My daughter is just months away from becoming a teenager. She is counting down the days to 13 and chomping at the bit for freedom and independence. While I give her as much as I can, I still have rules and expectations for my (still) 12 year old. Some days, that makes her not a particularly big fan of mine. Not. At. All.
Recently, my husband and I were reviewing what had been a rockier evening than most in our house, and I started to second-guess a few of our parenting decisions.
Then I stopped. I remembered what football coach Lou Holtz often says in his motivational speeches: Know Your Mandate.
When I thought about whether what I had done as a mom matched my mandate, I felt okay about my actions and decisions. Actually, I felt more than okay. I felt downright confident that I was doing the right thing.
Here’s what I believe my mandate is as a parent:
– Keep my child safe;
– Do what I can to keep my child healthy;
– Display love and affection for the child;
– Make sure the child is educated; and
– Teach the child to be respectful and responsible.
I also know what my mandate does not include:
– I am not my child’s friend;
– I am not my child’s sole entertainment committee; and
– I am not responsible for my child’s happiness.
I feel pretty confident in saying that all of those fall under the umbrella of parenthood. I’m sure there are more, and everyone may see their mandate somewhat differently, but in the hierarchy of needs, these are at the top for me. And that means that there will be some rough nights, and some awkward or difficult, but hugely important, ongoing conversations.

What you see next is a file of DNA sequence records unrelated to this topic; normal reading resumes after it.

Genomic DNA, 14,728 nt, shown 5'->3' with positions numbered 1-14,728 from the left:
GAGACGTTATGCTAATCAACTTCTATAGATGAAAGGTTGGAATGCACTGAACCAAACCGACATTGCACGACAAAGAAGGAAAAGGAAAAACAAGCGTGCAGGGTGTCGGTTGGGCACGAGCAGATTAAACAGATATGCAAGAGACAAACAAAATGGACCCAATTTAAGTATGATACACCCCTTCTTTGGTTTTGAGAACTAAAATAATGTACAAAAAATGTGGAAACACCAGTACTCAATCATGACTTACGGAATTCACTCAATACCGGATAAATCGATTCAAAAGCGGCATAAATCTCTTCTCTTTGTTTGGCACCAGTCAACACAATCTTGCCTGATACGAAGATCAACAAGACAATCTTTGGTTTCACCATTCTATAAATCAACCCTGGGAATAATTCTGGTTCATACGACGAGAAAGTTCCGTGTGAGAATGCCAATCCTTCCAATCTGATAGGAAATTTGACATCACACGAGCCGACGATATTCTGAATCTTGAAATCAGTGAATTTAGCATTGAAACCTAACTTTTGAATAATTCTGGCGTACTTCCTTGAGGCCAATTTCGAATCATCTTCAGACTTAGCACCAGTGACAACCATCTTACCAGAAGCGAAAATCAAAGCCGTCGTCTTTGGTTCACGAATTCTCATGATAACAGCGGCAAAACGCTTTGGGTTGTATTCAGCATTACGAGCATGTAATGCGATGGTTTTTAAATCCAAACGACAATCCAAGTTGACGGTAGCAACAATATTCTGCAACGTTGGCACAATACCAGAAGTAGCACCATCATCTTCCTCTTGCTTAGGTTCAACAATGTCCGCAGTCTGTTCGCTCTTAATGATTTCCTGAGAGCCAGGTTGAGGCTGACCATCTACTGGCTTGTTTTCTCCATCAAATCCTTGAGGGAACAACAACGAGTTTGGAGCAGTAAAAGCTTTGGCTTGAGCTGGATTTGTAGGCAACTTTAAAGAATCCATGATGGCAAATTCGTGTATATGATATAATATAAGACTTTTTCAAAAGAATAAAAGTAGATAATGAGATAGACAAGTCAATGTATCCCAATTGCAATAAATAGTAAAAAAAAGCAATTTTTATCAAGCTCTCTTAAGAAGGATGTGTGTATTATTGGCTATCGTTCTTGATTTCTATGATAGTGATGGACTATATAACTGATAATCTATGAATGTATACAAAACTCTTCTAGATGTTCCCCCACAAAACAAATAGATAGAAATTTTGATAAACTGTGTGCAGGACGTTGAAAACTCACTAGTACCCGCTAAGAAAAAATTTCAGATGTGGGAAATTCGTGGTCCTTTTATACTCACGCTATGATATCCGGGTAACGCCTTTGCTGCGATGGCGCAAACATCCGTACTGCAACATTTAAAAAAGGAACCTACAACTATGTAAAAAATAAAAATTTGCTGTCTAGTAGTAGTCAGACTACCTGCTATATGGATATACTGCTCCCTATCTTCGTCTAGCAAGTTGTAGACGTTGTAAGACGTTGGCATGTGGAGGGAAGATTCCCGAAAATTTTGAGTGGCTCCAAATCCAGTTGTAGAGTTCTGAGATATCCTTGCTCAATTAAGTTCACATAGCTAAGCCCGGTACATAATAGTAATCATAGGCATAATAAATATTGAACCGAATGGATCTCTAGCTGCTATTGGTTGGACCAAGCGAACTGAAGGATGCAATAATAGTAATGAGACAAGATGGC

Many of those responsibilities in my mandate overlap, as making safe and responsible decisions often first requires education and information. Knowledge is power. That is true of so many circumstances, including knowing exactly why kids and alcohol don’t mix.
I’m very grateful that Ask, Listen, Learn provides both the facts that I need to arm my child and the tips for parents on how to have these important discussions with my child. My hope is that the combination will empower her to make good choices.
As she totters on the edge of the teen years, she’s making more of her own choices. When I’m dropping her off, I’m known to say as she exits the car, “Make good choices.” For that to happen, I need to provide her with the facts and figures to do so, as well as make sure she’s very clear on where I stand. That means starting to talk early, and talking often, about the dangers of underage drinking. It means covering various scenarios and ensuring that she understands the why behind my belief that kids and alcohol don’t mix.
Lou Holtz may not have meant to give parenting advice, but his recommendation is solid in all circumstances, even those involving upset tweens and teens. Knowing what your mandate is, and what your ultimate goals are, make it easier to stay the course. Not easy, but easier.